. Other provisions of the contract make it clear that this isn't really the great breakthrough claimed by the Teamster leadership. The new full-time positions opened up will be paid much less than the old full-time positions. So not only is the two-tier system maintained, but another tier of lesser-paid full-timers is added! And the starting pay increase for newly hired part-timers is a measly 50 cents an hour. Since there is a high turnover rate for part-timers, and the contract runs five years, most of the part-timers will never get close to seeing that $4/hr. raise. The union also agreed to changes in work rules to do away with "idle time"; some business commentators estimate that this speedup measure, by itself, will pay for the wage increases. The Carey leadership also caved in to company demands for a five-year contract as opposed to the previous three-year contract. Also, it appears that about 50 workers fired for strike-related activities do not get their jobs back under this settlement. So the Teamster leaders' claim of a great victory is actually quite hollow. The strike had the company on the ropes, but the Teamster bureaucrats let them off lightly.

. The major lesson of the strike is that it shows workers are getting restive, fed up with years of corporate downsizing and wage cuts while corporate profits and executives' salaries were soaring. It's about time things turned around. But nothing turns by itself; the corporations that have been driving workers into the ground are not about to offer us better pay and benefits, on their own. Struggle is needed. Let's get organized, and make the rich pay for a change! Let's build up our own trend of militant struggle independent of the weak-kneed union leadership. []



Support the newspaper workers!

Courts and government agencies
are tools of the rich

.

. The AFL-CIO union leaders said that the newspapers workers didn't have to stop production at the newspaper plants, but could rely on the National Labor Relations Board (NLRB) and the courts to force the Detroit News and Free Press to come to an agreement. Strikers and supporters had blockaded the Sterling Heights newspaper plant in September 1995, but the union leaders called off these actions. The union leaders said that, instead, the workers should wait for the NLRB to act. Eventually, to help their case before the NLRB, these leaders told the strikers to make an unconditional offer to return to work. The picket signs were rewritten and the strike was rechristened a lockout. When an administrative law judge of the NLRB finally ruled in favor of the workers earlier this year, the union leaders said that now things would be fine and everyone would get their jobs back.

. But what happened? On August 14, U. S. District Court Judge John Corbett O'Meara refused the NLRB request for an injunction against the company. He simply threw out the ruling of the NLRB's judge, and substituted his own prejudices about the strike.

. Was this because O'Meara is a particularly bad judge appointed by Reagan or Bush? Actually, he is a Clinton appointee, and considered a "good pick" by the union's lawyers. (Detroit Sunday Journal, Aug. 24, p. 9) But the legal system is neither impartial, nor designed to help strikers.The courts and laws are a tool of the capitalists, and enforce capitalist law. The politicians, whether Democrat or Republican, appoint judges determined to uphold capitalist law and order.The courts and agencies are especially concerned to prevent mass action. But the AFL-CIO is telling the newspaper workers to wait patiently while each court ruling takes months and months to make, and is inevitably appealed.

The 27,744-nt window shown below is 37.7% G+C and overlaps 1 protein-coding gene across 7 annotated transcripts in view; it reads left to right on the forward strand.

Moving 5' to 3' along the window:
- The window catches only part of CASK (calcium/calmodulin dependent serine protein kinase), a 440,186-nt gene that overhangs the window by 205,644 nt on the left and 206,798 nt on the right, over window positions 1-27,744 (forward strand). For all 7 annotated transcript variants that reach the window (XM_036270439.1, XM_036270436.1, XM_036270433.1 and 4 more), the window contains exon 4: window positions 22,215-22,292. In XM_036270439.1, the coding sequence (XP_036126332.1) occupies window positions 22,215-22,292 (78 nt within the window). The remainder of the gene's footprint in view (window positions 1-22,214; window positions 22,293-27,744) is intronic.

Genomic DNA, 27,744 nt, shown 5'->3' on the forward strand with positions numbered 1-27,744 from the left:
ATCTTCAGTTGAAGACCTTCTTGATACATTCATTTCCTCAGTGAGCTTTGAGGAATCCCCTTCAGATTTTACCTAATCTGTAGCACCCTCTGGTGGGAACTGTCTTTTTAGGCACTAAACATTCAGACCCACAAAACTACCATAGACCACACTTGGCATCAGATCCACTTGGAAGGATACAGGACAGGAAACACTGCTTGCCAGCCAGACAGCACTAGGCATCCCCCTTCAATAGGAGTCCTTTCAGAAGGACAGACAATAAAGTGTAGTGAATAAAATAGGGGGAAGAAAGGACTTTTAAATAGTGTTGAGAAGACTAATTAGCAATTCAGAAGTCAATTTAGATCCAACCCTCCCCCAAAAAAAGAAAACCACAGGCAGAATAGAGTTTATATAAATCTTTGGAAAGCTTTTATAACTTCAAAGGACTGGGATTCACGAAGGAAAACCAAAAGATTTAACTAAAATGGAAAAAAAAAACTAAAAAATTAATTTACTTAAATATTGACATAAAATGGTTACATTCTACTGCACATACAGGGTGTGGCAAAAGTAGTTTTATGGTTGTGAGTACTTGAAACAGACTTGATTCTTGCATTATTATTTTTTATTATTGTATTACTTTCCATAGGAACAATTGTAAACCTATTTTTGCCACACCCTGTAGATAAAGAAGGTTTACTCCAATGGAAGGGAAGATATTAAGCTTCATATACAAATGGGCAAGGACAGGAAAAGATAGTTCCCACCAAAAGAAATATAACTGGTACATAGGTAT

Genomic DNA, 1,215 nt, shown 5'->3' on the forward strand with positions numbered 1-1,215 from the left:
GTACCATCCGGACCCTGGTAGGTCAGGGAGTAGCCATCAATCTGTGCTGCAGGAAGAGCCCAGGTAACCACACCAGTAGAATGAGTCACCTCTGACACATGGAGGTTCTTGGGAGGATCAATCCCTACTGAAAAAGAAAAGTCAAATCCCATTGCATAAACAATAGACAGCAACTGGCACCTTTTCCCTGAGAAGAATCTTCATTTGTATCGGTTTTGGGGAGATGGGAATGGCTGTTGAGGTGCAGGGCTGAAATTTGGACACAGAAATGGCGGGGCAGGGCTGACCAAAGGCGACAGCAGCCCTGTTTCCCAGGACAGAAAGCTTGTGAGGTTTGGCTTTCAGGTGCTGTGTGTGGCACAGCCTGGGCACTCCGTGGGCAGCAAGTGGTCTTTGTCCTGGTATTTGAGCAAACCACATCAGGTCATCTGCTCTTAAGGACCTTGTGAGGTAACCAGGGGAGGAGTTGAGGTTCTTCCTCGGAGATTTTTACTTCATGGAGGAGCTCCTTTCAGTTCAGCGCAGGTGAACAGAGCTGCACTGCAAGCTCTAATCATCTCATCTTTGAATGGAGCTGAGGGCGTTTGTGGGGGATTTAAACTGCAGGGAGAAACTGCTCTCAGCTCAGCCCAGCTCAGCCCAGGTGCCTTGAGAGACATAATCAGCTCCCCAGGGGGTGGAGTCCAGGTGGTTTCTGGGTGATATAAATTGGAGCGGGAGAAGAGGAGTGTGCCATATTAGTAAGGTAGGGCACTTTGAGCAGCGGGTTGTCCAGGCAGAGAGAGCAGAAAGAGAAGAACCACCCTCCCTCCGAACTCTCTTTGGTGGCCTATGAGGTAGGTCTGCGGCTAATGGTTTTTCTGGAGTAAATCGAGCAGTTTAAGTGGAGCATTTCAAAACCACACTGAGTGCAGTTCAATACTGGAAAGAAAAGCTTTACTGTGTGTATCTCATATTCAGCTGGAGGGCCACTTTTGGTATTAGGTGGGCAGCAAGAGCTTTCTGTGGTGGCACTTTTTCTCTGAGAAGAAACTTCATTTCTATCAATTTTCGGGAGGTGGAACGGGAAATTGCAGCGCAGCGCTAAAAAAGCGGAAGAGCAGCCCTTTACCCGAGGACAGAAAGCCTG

. Even if O'Meara had issued an injunction against the newspaper companies, it wouldn't have meant that the workers had won their struggle. More workers would have gotten their jobs back, which would have been a very good thing. But the workers would still have lost all their demands, and the conditions and wages at the newspapers would continue to decay. Once the newspaper bosses knew that the union leaders wouldn't allow plant blockades and would rely on lawyers and courts, they had no reason to give anything to the workers.

. The UPS capitalists settled because the strike had stopped their business. (In order to get a fast settlement, the Teamster officials agreed to a weak contract, with some concessions as well as some modest gains, but overall the contract was an improvement over what UPS had demanded.) When the leaders of the newspaper unions recoiled in horror from the attempt to shut down the newspaper plants, they sentenced the workers to a full-scale defeat. Mass action and shutting down the newspaper plants made the newspaper bosses take notice. The courts and police would have opposed this, and the unions would have had to be willing to defy them. Instead the union leaders decided to appeal to the good nature of the courts and government agencies. They kept people busy with corporate campaigns and secondary activities, while smothering any serious action against the newspaper bosses. This is the path that led to O'Meara's decision of August 14.